What will the future hold when it comes to digital transformation? We don’t have a Magic-8 ball or special spidey sense, but our team does anticipate sizeable change. We asked a few of our team members what they thought based on their work and personal experiences. Here’s what they’re envisioning for 2021 and beyond. The cloud gains more ground I expect cloud-based business application platforms such as Dynamics 365, Salesforce, ServiceNow, and Workday to drive significant digital transformation within modern workplaces in the next year. Following on the heels of many core infrastructure services moving to the cloud — such as email, servers, files, and data — the next major lift for many organizations will be to modernize and automate their core business processes. I anticipate areas like finance, HR, production, and other critical business operations and workflows will be the next major shift to using cloud-based business application platforms. Moving away from legacy, on-premise solutions is not always a simple task, but in doing so, employees can then work remotely without being tethered to an office environment. Greg Deckler, Vice President, Cloud Services Connect with Greg on LinkedIn Remote workers collaborate differently The work-from-anywhere model has been proven to work and it will continue. However, right now, a Zoom meeting is about the extent of what most people see as remote teamwork — and we all know those can be exhausting. I predict greater adoption of tools like Miro and Mural. These online workspaces allow for active collaborating and co-creating in real time. The need to move quickly and keep pace with digital transformation will require these types of tools, and those who know how to leverage them, to make the most of a remote team’s time together. Doug Scamahorn, Solution Director, UX Design & Innovation Connect with Doug on LinkedIn Cookie compensation I think 2021 will be the year when businesses and marketers confront the pending deprecation of the third-party cookie. Google is driving the industry towards new solutions for retargeting and attribution following the announcement that Chrome will cease to support third-party cookies in 2022. While industry players debate over a long-term replacement, expect to see a scramble to shore up first-party data in the meantime. At a tactical level, this will look like increased pushes for “registered” online experiences where users must explicitly identify themselves, as well as the integrations that power these points of data collection. In the background, businesses will be pushing to connect the dots between online and offline touchpoints using a variety of identifiers, from email to devices to data from “walled gardens” like Amazon, Facebook, and even Walmart and Target. Companies may opt for a CDP (consumer data platform) solution on top of their existing data stack to manage data points specifically for targeted marketing campaigns. When reporting on campaign success and attribution, analysts may need to adopt new tools and strategies for managing “fuzzier” readouts on customer behavior and journey identification. Amy Brown, Solutions Director Connect with Amy on LinkedIn Augmented reality becomes actual reality As mobile processing and bandwidth progresses and matures, we can expect more augmented reality (AR) apps to provide visual assistance in a huge range of applications. I fully expect we will see vehicles with heads-up displays, smart glasses (remember Google Glass?), and other clear displays to be adopted by more companies and thus, individuals. Visual processing in itself is gaining in popularity. Retailers like IKEA are already using AR with their IKEA Place app to enable customers to “see” furniture in their spaces. Microsoft’s recent HoloLens release is a good example of where we’re headed. Jeremy Keiper, Competency Lead Connect with Jeremy on LinkedIn B2B marketers will get more creative There’s always been an understanding that marketing is both an art and a science. Over the last decade, marketers have leaned into the science. Data provided marketers with information about customer behavior that was never available before. Even before the pandemic, B2B marketers were relying heavily on digital channels to engage customers. But pandemic office closures caused marketers to rely on channels like email, webinars, social media, and search engine marketing (SEM), in an attempt to reach prospective buyers who were now working from home. And they had to get creative. Marketers had to be willing to test new ideas and try things that haven’t been “proven,” and to think creatively about how we connect with and engage prospects and customers. I anticipate this to continue, and marketers will use customer data to make sure they understand consumer goals and motivations, then get creative about how to reach out and connect. Kristin Raikes, Sr. Director of Digital Strategy Connect with Kristin on LinkedIn Looking ahead Thinking about the year ahead, we do know that even after offices reopen and things get back to “normal,” the new “normal” will look different than it did before. If people continue to work from home or prefer to engage with brands virtually versus physically, then technology will have to adapt. Are there any major trends not listed above that you think will be a key to digital transformation for this year? If you have questions about specific trends, you can also connect with our team via their LinkedIn profiles above. Our consultants and team members work with clients to improve, streamline, and create actionable change. We create exceptional customer experiences by leveraging data insights, experience design, and technology to transform the way you connect with your customers. Interested in learning more? Let us know, or sign up for our newsletter to get to know us.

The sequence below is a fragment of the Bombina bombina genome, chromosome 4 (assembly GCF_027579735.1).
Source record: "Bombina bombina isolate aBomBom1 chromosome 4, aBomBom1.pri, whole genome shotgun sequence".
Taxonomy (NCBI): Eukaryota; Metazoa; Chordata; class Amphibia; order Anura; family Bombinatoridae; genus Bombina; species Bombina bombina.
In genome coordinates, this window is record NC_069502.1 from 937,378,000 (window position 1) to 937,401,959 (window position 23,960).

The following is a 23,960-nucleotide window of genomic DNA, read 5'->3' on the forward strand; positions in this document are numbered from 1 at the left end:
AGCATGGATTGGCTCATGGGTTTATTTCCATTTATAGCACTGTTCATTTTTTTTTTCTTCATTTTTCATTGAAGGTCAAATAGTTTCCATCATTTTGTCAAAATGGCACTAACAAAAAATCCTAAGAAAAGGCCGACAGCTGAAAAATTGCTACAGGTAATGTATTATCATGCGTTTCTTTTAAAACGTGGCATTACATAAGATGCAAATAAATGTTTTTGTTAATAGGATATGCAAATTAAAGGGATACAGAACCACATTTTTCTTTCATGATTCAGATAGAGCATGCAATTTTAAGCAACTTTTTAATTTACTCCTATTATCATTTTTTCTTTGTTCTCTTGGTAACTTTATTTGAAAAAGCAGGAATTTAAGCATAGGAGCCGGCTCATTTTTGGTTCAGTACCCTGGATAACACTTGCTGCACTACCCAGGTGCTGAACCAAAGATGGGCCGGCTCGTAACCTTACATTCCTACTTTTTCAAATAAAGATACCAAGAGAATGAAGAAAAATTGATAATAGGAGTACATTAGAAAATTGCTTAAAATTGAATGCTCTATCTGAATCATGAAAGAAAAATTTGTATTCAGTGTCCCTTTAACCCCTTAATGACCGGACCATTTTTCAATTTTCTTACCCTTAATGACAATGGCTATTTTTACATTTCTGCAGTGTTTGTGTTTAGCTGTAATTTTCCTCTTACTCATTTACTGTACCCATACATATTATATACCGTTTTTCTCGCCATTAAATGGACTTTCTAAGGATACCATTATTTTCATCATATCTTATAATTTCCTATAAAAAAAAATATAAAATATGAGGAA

Are you currently using a DevOps pipeline, or moving that direction? Are you looking to integrate testing into the release pipeline? In this article, we’ll briefly discuss DevOps pipelines and give some hints on how you can test in such an environment. Joining the DevOps moment As you participate in the never-ending dance of software development and releases, you’ve probably come across the term “DevOps.” Though it sounds like an elite team of special operatives, the portmanteau is more accurately described as a movement to blur the lines between the traditionally-siloed worlds of development and operations. In an on-premise software-deployment environment, isolating development and operations has made sense. Operations can focus on releasing the software to the appropriate customer through a medium that users can consume. The developers are 100% dedicated to adding new features and making sure they don’t break the build, and they don’t need to worry about the details and demands of delivering to individual customers. Yet software is increasingly moving “to the cloud.” With cloud apps and services being deployed to locations hosted by software companies (rather than users), the load of operations is eased. Simultaneously, this movement is eroding the argument that development and operations should continue to be siloed. “DevOps pipelines” are a powerful tool when uniting the two functions. With the adoption of continuous integration/continuous deployment (CI/CD) with tools such as Jenkins, Travis CI, Gradle, and Bamboo, you can put together a sturdy, reliable pipeline to handle everything from initial build to release. Developers can now push to a code repository and then watch an entirely automated process release that code into your desired environment. Common Pipeline Components and Corresponding Tools Is quality going down the drain with a pipeline?? If the software-release process is handled by an automated pipeline, is there still the opportunity to test the code before it’s released into the wild? Do I still need testers? Absolutely! Adopting a pipeline does not mean software testing should be sacrificed to streamline the release process. The very basis of DevOps pipelines is to make the release process reliable and easily repeatable while reducing the chances of errors, delays, and miscommunication. All of that contributes to higher quality products, right? New or existing automated tests can be easily and smoothly integrated into the pipeline. Unit tests, smoke tests, and regression suites can all be run as part of a release pipeline. The testing is not limited to API tests, either. CI tools such as Jenkins or third-party testing platforms like Mabl can run your UI tests in “headless mode” to avoid interrupting team members’ work whenever the pipeline runs. “Continuous testing” is a significant opportunity with CI/CD. Let’s walk through a sample scenario. Say several developers have reviewed and approved a code merge to the develop-branch of a code repository. Once the code is merged, the CI/CD tool picks up the changes in the code repository and tells the build server to build the code. If the build is successful, the code is ready to be deployed by another tool. Unit tests (provided by the developers) should be run by the build server as a sanity check. Then, a suite of automated software tests can be kicked off against the successful build as a further check that the code changes have not broken existing features. If any of these steps fail, the pipeline will notify the responsible parties that it’s a breaking build, and deployment is terminated. A successful run will result in deployment to the dev environment. The pipeline is flexible The scenario above describes only one potential setup. The multitude and variety of available tools allow for incredible flexibility! If manual tests are required, the pipeline can be configured to build the code and then wait until the appropriate user approves the deployment. Does this defeat the point of using a pipeline? Not at all! The pipeline keeps all of the steps in order, and any part that should be automated in your specific system can be automated. Steps won’t be forgotten or completed out of order. Logs and results are kept in the pipeline for future reference and easy visibility into the status of releases. So where do I start? You could certainly begin by compiling a pipeline from multiple tools. Many of the individual tools have excellent documentation with notes on how to integrate with other components. If you are new to creating a pipeline, however, we’d recommend checking out GitLab. It is a single tool that can handle source code management, continuous-integration/continuous-delivery, builds, and releases. With GitLab, your pipeline can be built & managed in a single place. Your software can be tested on the pipeline using your automated test suites stored in GitLab, or by running a command to kick off tests living somewhere else. The source code management is based in Git and is very similar to GitHub, with one prominent difference being the use of “merge requests” rather than “pull requests.” Same basic concept, just different terminology. Example of GitLab’s pipeline diagram, displayed while running Another popular CI/CD tool is Jenkins, an established and well-supported automation server. Like GitLab, Jenkins provides a UI for pipeline dashboards and interaction. Jenkins, however, is not an all-in-one CI/CD solution. While GitLab hosts the resources it uses in the pipeline, Jenkins is more of a coordinator that calls different pieces of your pipeline from wherever they are hosted. It is an exceedingly useful and time-tested tool for scenarios where you want to utilize several different platforms in one pipeline. Jenkins can be configured to build, test, and deploy code once it is pushed to a repository. Jenkins dashboards can show multiple projects in one view If the pipeline fits… As support for DevOps continues to grow, so does the number of available tools for adding automated tests into your pipeline. A well-built pipeline is incredibly flexible and should never require teams to reduce software testing, even if some of that testing is manual. Tools such as GitLab and Jenkins provide an excellent starting place for building a sturdy software-release pipeline as you begin your DevOps journey. So, go ahead. Put on those coveralls and grab your wrench. It’s time to build your software release pipeline and join the DevOps movement. And if you’re struggling with where to start or need assistance, don’t hesitate to get in touch. We’re always here to help!